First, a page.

Jonathan AlterNovember 12, 2020
In this Nov. 3, 2019, photo, former President Jimmy Carter teaches Sunday school at Maranatha Baptist Church in Plains, Ga. (AP Photo/John Amis, File)In this Nov. 3, 2019, photo, former President Jimmy Carter teaches Sunday school at Maranatha Baptist Church in Plains, Ga. (AP Photo/John Amis, File)

Jimmy Carter is known as a man of faith, but not many Americans understand the depth of his belief in the separation of church and state. He often noted that the Baptist Church in America was founded in part on that principle. As president, he refused to have prayer breakfasts in the White House or to let his own religious views shape public policy.

When Mr. Carter was elected president in 1976—just three years after Roe v. Wade—the battle lines on abortion that would condition politics for the next four decades were not yet fully drawn. A nuanced position still worked in the Democratic Party. Mr. Carter criticized the idea of a constitutional amendment banning it but also opposed federally funded Medicaid abortions (which raised hackles with liberals) and stressed his personal opposition. “I never have thought Jesus Christ would approve abortion,” he told me in an interview in 2017.

Mr. Carter recalled praying more in the White House than at any time in his life—as often as 30 times a day.

As president, Mr. Carter struggled sometimes to reconcile his faith with his secular obligations. He confessed as much to Pope John Paul II in October 1979, when the pontiff made the first-ever papal visit to the White House. They agreed that if Christ still walked the earth, he would favor the celibacy of priests and the right to live, which meant opposing both abortion and the death penalty. “I told him it was difficult for me as a politician sworn to uphold our laws to live with the concept of permissive abortion,” Mr. Carter recalled in a diary he kept while in the White House. But he was never one to impose his personal religious views on anyone else.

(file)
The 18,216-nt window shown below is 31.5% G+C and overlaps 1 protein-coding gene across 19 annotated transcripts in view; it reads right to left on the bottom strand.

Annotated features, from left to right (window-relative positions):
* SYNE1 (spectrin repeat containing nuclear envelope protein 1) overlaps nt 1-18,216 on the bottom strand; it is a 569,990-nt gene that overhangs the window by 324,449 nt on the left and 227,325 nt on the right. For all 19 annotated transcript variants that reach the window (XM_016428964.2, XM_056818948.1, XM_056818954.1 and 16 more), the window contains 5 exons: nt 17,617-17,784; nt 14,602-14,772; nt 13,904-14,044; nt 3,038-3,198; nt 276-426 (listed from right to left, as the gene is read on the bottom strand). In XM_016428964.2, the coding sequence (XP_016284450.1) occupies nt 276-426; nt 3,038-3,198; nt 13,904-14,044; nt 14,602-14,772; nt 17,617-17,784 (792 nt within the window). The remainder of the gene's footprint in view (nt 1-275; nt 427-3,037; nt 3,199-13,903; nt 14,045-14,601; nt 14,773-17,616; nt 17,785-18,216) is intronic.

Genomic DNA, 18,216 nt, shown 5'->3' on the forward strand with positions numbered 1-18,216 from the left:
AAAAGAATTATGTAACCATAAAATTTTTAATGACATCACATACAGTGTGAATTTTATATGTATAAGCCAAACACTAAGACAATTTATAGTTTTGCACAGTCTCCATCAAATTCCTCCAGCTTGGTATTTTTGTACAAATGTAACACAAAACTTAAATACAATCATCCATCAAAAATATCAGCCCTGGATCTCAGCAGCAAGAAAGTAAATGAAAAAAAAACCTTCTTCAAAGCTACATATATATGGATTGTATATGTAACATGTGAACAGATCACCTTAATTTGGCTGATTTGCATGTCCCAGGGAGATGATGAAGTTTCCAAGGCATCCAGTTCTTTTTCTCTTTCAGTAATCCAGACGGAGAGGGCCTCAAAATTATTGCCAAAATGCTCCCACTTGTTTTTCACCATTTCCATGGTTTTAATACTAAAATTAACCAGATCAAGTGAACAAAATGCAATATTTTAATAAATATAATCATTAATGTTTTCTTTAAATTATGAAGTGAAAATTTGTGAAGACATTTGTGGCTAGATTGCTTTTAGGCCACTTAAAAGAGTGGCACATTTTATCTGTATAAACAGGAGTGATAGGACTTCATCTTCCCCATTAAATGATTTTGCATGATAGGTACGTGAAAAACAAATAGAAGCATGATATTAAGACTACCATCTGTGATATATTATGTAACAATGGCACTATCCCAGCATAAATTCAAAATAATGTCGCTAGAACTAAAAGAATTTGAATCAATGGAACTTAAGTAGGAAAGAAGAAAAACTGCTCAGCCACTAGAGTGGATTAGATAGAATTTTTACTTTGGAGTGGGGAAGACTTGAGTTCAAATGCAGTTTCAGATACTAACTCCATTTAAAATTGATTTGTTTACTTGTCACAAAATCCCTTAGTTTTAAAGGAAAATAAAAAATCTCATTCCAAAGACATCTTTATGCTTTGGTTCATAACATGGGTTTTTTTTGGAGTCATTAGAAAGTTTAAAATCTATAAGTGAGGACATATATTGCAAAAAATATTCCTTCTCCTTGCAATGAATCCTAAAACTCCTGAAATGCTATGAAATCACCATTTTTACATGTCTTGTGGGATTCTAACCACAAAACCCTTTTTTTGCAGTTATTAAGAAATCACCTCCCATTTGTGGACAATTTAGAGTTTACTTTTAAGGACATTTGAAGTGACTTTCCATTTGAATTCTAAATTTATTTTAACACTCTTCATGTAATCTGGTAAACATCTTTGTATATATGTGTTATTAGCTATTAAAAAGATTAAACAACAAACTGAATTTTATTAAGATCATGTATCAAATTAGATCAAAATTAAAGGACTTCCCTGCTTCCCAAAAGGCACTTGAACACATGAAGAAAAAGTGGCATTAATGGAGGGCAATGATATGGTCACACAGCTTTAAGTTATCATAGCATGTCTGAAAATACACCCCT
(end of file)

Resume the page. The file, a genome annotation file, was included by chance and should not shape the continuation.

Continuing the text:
Mr. Carter later recalled praying more in the White House than at any time in his life—as often as 30 times a day. “Even when I was reluctant to share my problems and my unanswered questions with any other human being, including Rosalynn, I was always able to share them with God,” he wrote in his 2001 book Living Faith.

Mr. Carter was an engineer by training, and even his prayers as president were subject to engineering. As he recounted in Living Faith, he broke them into “three key questions” for God’s guidance, essentially: (1) “Are the goals I am pursuing appropriate?” (2) “Am I doing the right thing based on my personal moral code, my Christian faith, and the duties of my current position?” (3) “Have I done my best, based on the alternatives open to me?” That focus on his “best” was rarely far from his mind.

After leaving the presidency, Mr. Carter took on the Southern Baptist Convention, the largest Protestant denomination in the United States.

After leaving the presidency, Mr. Carter took on the Southern Baptist Convention, the largest Protestant denomination in the United States. With nearly 50,000 mostly white Baptist churches coming under its umbrella, the S.B.C. had always allowed local autonomy for its churches. That began to change in the 1980s, when ultraconservative leaders turned the S.B.C. into a political organization. In 1998 the S.B.C. decreed that women must submit to their husbands and could no longer be pastors. It elevated a literal interpretation of the Bible above the message of Jesus, a move Mr. Carter rejected, and kicked independent-minded churches out of the convention—a clear violation, Mr. Carter believed, of the principle of local control in the Baptist Church.

Two years later, he quit the S.B.C. in protest. Mr. Carter decried what he called an “inexorable merger” of the Southern Baptists with the “conservative wing of the Republican Party.” His 2005 book Our Endangered Values: America’s Moral Crisis included a sharp attack on right-wing evangelicals, and he lectured often on “narrow, self-serving...authoritarian males” who are so convinced of their own morality “that they cast the opposition not just as wrong, but as evil.”

He lectured often on “narrow, self-serving...authoritarian males” who are so convinced of their own morality “that they cast the opposition not just as wrong, but as evil.”